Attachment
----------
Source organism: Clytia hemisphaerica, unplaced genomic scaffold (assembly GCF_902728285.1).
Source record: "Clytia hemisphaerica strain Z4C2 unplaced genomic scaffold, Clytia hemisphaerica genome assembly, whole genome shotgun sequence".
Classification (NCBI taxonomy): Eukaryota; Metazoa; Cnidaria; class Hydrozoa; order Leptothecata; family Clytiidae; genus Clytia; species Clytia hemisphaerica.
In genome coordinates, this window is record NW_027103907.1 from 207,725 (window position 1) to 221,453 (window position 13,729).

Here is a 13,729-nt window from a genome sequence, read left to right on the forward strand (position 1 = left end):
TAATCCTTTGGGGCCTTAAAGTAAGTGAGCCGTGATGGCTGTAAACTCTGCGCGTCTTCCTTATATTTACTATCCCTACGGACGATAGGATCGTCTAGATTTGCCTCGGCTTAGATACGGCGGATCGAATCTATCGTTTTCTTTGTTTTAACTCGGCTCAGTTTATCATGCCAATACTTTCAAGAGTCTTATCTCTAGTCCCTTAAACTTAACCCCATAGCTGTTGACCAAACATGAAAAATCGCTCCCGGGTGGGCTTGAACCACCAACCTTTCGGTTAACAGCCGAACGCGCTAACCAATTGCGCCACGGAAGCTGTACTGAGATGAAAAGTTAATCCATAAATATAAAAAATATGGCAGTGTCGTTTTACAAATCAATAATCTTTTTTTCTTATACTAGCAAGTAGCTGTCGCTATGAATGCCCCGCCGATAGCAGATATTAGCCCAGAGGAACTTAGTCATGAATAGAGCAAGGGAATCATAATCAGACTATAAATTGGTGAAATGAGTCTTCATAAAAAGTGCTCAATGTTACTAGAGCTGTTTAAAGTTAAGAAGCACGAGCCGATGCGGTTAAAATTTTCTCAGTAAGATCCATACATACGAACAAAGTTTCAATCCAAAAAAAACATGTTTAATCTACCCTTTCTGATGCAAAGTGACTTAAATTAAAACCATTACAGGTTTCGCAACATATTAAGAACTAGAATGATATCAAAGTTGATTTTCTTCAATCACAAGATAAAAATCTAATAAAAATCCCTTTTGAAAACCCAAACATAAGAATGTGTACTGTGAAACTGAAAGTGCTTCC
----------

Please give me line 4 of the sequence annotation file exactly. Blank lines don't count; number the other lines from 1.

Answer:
In genome coordinates, this window is record NW_027103907.1 from 207,725 (window position 1) to 221,453 (window position 13,729).